"...this is yet another nonentity with nothing musical to offer us so they masquerade as an intellectual commentator."

"The argument is just tarted-up elitism."

With all due respect, I joined this forum for the enjoyment of open discussion...after being attacked for offering my opinion, I'll take my opinions (and honest questions) elsewhere.

Josh. I agree with Dave. Don't let the door hit you in the ass on your way out.

In science and music most of the greats stand on the shoulders of their predecessors with a few exceptions.  Once in a century someone comes along, seemingly from nowhere, and advances the discipline by a light year.  In Science the list is short, Galileo, Newton, and Einstein.  In music we have Bach, to a lesser extent Beethoven and in my book Ravel.  Bach is great in that in near isolation he invented western music with only a few instruments, a harpsichord and choir.  Beethoven's greatness lies in the fact that he was first to expand the orchestra and invent the modern symphony, though I believe there are many modern composers who have eclipsed Beethoven's work.  Ravel changed the way we view piano music and bridged the gap between classical and modern music. There will be another great composer of this magnitude, but probably not in our life times.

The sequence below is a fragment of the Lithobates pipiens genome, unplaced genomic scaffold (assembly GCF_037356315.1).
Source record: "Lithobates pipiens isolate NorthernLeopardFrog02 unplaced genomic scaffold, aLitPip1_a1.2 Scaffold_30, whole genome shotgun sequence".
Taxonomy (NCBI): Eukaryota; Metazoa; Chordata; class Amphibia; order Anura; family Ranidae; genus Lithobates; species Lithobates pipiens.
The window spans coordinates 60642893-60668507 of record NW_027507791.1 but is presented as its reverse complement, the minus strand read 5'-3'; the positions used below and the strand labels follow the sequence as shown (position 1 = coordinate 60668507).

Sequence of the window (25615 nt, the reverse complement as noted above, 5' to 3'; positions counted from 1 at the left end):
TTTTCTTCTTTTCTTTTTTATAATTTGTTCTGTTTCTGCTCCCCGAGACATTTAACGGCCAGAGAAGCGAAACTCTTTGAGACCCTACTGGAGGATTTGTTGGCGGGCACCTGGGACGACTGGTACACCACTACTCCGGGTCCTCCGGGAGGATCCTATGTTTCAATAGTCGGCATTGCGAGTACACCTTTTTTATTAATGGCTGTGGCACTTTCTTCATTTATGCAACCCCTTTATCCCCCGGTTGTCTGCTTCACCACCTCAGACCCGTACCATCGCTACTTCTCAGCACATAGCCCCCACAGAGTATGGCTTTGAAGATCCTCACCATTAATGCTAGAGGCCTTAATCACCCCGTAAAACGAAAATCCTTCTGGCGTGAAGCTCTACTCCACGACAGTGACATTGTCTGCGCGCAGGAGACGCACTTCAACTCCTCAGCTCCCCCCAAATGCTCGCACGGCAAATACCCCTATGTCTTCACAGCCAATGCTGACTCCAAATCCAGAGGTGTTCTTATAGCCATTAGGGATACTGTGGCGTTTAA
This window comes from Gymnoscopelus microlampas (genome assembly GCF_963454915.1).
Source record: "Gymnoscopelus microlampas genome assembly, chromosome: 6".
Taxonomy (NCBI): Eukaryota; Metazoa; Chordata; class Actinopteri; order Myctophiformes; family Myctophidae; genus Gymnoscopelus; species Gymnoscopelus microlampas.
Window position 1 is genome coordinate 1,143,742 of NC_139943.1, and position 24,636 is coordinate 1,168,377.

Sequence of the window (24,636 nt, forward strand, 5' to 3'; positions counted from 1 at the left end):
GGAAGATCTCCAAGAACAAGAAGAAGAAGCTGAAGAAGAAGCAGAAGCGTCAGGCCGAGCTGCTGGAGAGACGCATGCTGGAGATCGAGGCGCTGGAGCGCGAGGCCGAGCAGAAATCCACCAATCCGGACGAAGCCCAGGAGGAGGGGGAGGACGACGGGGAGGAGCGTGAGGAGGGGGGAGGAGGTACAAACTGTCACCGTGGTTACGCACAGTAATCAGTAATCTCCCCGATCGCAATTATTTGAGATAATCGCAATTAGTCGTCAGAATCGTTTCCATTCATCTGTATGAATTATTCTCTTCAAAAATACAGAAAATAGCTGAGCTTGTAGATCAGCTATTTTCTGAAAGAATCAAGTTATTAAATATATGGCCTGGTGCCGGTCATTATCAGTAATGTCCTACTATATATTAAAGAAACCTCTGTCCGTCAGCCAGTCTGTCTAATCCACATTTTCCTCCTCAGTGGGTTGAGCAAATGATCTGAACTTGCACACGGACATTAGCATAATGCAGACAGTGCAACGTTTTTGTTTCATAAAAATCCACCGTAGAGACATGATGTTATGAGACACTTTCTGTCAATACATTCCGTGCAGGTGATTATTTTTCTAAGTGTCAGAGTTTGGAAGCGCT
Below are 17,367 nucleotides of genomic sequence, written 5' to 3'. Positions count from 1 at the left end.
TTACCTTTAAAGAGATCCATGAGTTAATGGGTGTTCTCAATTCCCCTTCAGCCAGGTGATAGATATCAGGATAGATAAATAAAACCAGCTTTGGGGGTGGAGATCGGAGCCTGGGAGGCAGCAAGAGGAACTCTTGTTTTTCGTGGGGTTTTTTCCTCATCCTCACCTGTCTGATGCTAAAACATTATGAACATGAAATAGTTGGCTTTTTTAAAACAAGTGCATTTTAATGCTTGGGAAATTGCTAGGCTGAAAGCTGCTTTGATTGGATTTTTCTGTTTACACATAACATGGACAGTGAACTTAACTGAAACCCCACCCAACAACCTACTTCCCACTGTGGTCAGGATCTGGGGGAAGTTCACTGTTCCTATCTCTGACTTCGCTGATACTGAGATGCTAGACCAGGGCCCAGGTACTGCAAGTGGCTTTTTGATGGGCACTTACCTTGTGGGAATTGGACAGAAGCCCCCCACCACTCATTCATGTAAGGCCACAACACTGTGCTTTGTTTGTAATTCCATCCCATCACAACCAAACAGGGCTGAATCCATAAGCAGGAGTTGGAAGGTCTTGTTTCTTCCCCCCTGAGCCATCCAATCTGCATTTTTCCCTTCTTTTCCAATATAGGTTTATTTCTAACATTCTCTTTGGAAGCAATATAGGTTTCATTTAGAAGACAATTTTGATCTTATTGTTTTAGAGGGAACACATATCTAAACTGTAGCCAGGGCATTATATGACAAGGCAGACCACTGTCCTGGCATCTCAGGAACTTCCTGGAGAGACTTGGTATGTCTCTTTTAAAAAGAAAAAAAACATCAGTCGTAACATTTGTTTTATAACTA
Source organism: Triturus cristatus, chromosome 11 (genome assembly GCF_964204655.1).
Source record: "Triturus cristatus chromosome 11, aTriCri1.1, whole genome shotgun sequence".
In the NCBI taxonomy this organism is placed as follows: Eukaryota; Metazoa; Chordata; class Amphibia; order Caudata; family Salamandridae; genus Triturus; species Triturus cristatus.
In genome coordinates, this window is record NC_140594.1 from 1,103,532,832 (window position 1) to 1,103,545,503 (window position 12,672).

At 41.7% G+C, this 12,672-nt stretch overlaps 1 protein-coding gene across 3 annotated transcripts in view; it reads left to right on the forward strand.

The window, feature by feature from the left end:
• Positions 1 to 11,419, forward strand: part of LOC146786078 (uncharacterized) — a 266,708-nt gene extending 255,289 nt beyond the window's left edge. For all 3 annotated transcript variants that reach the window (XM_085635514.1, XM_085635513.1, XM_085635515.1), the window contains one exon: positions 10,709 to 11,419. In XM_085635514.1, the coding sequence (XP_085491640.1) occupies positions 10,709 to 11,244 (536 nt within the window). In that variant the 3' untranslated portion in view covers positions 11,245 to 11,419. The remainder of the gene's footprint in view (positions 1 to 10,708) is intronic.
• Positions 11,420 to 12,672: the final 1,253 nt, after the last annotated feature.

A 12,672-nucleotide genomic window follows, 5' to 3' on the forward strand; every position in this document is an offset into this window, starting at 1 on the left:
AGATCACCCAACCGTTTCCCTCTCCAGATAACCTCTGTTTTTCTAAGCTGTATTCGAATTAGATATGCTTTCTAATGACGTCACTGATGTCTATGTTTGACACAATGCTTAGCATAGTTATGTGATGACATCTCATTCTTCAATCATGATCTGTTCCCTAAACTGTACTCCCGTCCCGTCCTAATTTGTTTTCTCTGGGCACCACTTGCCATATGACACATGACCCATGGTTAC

Money probably has little effect on greatness in the composing world, or even in art or science.

I think we have to come to grips with the fact that film composing is a new genre and can't be compared to symphony composing.

  

Classical composition will prevail but in a new evolved form.  All art forms are cyclical.  We passed through an ultra modern/avant garde period in the sixties and seventies and are now trending back to classical norms.

    

A few weeks ago I would have said it is great to choose a mentor, but why John Williams?  Certainly there are better composers.  But now I realize that if you are intending to write for film there is no better example of a great film composer than John Williams. Undoubtedly there will be better film composers, but he is the first great film composer.
 
Dave Dexter said:

film.

And even if the scene you're scoring is the one where Supreme Leader Andjdsdfjklnss orders the attack on the Fggjgooo homeworld and everyone farts and gets their dick out, that doesn't mean the music cannot have power or cannot exist divorced; just as music written for ballet, opera and stage can and does exist entirely independent of the original context.

The argument is just tarted-up elitism, but then this is a composer forum and I should long ago have ceased being surprised.

Josh, don't be so fragile. An open discussion filled with diverse opinions can be very enlightening.

I have yet to see 'composer types' agree on much of anything.

I don't believe that money corrupts the idea of 'absolute' music. It may only 'persuade' talented individuals

away from reaching a 'greater' potential.

Any genre may set the parameters, but it  doesn't have to limit creativity.

Lawrence said, classical music will prevail... well, good music will prevail even though the

pendulum may swing in and out, there is still a natural core that will remain intact.  RS

" John Williams. Undoubtedly there will be better film composers, but he is the first great film composer."

Poor old Bernard Herman, Dimitri Tiompkin and Mr. Korngold. Etc. etc....